“Been away, have you?” the cashier at the BBC canteen asked, before moving on to the next hungry customer. It seems I’ve been around at the BBC for so long – 30 years this month – that an absence of a year for cancer treatment barely registers. Mind you, the cashier’s response seemed positively welcoming compared to the reaction I had got from the security guard at New Broadcasting House’s main reception when my ID card didn’t work. “You have been terminated,” he’d said, which, of course, is precisely the outcome my doctors have been trying to avoid. I had to laugh; we both did.
Someone to watch over my mouse
The first challenge was to navigate my way around the BBC’s new newsroom software. Given that I had only just come to terms with the previous version – it had been around for a decade or more – my editor had wisely taken the precaution of assigning a highly talented producer to watch over my wayward mouse, visions of the News at Six dropping off air no doubt being to the fore.
Brexit from the sofa
It was a big Brexit day. Another one. MPs were voting on a series of amendments, like a game of parliamentary musical chairs in which several options would fall away, hopefully leaving one standing – or should that be seated? As it happened, several cross-party alliances emerged. Not before time. For much of the previous year, as a consumer of the news, either propped up on our sofa at home or at the chemo clinic, I’d resisted the temptation to chuck something at the telly. Like millions of others I’d waited for the day when someone, anyone, in parliament would stand up and say, “What is it that we can do together?”
I can’t be the only one left thinking that, whatever your views on Brexit, this whole sorry episode has raised questions about Westminster, entrenched as it is in the shouty comfort of adversarial politics. When it comes to the really big decisions, it seems the way we govern ourselves, indeed the way we find those who want to lead and represent us, has been left wanting.
Nurse, the screens
Treatment day happened to coincide with an event at parliament organised by Bowel Cancer UK, at which I was supposed to speak. I had to pull out. Last year the charity’s campaign team recorded a success when the NHS gave a commitment to reduce the age at which bowel cancer screening is made available from 60 to 50. I’ve said elsewhere that had I lived in Scotland, where they’ve already been screening from 50 for some years, I may not have been in the predicament I find myself in today. My cancer might have been caught much earlier when the chances of survival are so much higher. It turns out, though, that the government’s commitment to earlier screening will come to nothing if the staff aren’t there to implement it – and they’re not. The road to earlier screening, it seems, is paved with good intentions. You’ll be hearing more from Bowel Cancer UK – watch this space.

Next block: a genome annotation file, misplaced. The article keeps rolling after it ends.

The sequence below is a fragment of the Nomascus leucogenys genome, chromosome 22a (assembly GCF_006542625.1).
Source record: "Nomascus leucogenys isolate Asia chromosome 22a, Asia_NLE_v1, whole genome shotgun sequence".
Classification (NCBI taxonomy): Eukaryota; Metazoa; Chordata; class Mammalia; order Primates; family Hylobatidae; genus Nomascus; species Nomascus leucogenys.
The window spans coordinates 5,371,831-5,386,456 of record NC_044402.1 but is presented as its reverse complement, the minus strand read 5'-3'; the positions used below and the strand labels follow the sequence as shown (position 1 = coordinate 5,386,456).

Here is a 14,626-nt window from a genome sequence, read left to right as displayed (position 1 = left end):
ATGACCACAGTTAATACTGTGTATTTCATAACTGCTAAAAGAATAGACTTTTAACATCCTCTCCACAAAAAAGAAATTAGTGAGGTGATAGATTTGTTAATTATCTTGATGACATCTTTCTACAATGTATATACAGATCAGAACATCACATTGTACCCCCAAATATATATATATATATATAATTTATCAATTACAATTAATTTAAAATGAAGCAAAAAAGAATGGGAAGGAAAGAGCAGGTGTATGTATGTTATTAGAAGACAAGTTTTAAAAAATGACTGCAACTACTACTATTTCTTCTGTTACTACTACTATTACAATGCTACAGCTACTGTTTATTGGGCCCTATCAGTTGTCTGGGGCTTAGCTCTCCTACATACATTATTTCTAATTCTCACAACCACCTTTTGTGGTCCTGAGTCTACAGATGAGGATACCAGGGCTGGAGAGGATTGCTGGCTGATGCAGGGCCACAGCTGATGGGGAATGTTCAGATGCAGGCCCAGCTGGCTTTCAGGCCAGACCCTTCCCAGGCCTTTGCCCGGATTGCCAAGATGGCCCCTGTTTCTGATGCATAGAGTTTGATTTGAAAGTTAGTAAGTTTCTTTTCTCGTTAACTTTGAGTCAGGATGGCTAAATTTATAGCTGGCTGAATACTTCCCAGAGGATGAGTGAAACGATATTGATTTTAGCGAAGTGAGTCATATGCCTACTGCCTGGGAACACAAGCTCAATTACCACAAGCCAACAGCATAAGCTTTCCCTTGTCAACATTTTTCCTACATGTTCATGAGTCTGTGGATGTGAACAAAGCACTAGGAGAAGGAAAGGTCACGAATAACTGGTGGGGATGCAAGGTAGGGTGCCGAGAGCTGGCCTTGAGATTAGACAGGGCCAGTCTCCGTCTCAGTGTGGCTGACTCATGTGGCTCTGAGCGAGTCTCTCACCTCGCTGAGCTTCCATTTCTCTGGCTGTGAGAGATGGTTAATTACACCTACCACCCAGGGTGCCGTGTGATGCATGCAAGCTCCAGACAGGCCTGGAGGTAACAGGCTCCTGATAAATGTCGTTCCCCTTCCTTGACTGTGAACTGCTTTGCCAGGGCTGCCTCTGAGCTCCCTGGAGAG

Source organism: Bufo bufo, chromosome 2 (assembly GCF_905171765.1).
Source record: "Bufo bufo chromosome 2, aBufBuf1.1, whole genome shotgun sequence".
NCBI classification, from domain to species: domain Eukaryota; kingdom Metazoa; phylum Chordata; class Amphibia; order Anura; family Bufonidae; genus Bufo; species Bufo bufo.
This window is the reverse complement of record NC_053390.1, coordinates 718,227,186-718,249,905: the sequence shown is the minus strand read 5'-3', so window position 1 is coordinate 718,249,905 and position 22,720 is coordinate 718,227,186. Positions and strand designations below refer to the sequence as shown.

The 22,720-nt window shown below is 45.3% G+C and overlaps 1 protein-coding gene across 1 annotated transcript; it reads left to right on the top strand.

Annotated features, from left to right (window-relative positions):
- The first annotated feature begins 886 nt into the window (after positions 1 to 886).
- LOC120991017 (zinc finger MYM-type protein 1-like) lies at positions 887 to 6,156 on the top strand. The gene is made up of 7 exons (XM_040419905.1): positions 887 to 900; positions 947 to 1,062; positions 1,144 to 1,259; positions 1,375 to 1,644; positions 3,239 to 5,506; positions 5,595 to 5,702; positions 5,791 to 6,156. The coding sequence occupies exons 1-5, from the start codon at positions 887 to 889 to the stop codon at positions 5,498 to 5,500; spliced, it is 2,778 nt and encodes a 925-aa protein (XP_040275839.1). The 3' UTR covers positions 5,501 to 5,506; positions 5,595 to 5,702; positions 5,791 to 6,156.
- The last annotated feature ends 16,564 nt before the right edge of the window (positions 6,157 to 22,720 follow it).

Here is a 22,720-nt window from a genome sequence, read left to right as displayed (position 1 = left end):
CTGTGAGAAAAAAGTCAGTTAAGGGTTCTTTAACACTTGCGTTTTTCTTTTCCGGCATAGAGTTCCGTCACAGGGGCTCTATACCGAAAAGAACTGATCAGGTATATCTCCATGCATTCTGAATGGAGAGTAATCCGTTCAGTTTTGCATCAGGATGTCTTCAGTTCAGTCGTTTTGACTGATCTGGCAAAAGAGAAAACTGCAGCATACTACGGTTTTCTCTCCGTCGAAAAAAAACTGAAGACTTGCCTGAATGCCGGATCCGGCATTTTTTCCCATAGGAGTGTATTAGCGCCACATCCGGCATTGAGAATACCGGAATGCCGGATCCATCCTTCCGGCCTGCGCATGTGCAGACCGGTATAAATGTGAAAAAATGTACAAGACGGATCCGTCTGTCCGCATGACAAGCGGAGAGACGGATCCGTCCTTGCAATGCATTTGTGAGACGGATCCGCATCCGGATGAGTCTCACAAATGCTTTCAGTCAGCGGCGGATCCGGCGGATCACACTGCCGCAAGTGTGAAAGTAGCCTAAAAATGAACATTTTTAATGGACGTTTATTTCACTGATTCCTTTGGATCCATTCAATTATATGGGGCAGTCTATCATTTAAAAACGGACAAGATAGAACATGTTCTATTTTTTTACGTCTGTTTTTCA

Our very own Ellis Island
The latter part of the week was all about coping with the inevitable side effects of treatment, which make live telly unwise but leave me with enough gumption to pursue my other interests – one of which is to support the Migration Museum Project. New York has Ellis Island, Melbourne has its Immigration Museum, Antwerp has the Red Star Line Museum but we, the United Kingdom, have yet to establish a permanent home where immigrants such as me can tell our story; how we, in our millions, came here with our talents and capacity for hard work; how we have helped to build this country from corner shop to conglomerate.
So I’ve been working the phones and writing the letters. I have my spiel, some of which you’ve just read. One person I approached gave me some advice. He’s done this sort of thing before, raising tens of millions. Apparently, rich people rarely part with their money for an idea; what they’re interested in is tangible evidence of their generosity – a building, perhaps; something they can point to.
Lights on, nobody home
Well we’re on the same page then, that’s what we want, a building. There’s plenty of those going up around London, just check out the city’s skyline, pierced with cranes. And then there are the buildings that stand empty. A friend of a friend, someone who makes bespoke clothes, recently dropped off a collection of suits for an overseas client. He was told to leave his creations at a multi-roomed Mayfair town house. Once inside he found the house empty, with all the furniture covered in white sheets. The client wasn’t there. He’d decided to stay at a nearby hotel instead.
Contemporary life in costume
Isn’t Sunday night TV meant to set you up for the week ahead, leave you feeling rested, refreshed and ready for work? That’s the way I see it but the last episode of Andrew Davies’s six-part adaptation of the classic Victor Hugo novel left me feeling – well, miserable. No happy endings here. Don’t get me wrong, Les Misérables was a gripping story, brilliantly acted. But it was like watching contemporary life in costume. Parisians are once again exhibiting their penchant for taking to the streets; here in Britain the number of people sleeping rough is many times what it was some years ago and even the great and the good at Davos pretended to worry about inequality a couple of weeks back.
Hugo, it seems, is bang up to date. Hooray to Davies for his colour-blind casting. Historical pedants aside, did anyone really care that David Oyelowo’s malign Javert was black or, like me, did you just hope, episode after episode, that he’d meet a sticky end. On that front, at least, I went to bed a happy man.
George Alagiah returned to BBC News at Six in January
This article appears in the 06 Feb 2019 issue of the New Statesman, Broken Europe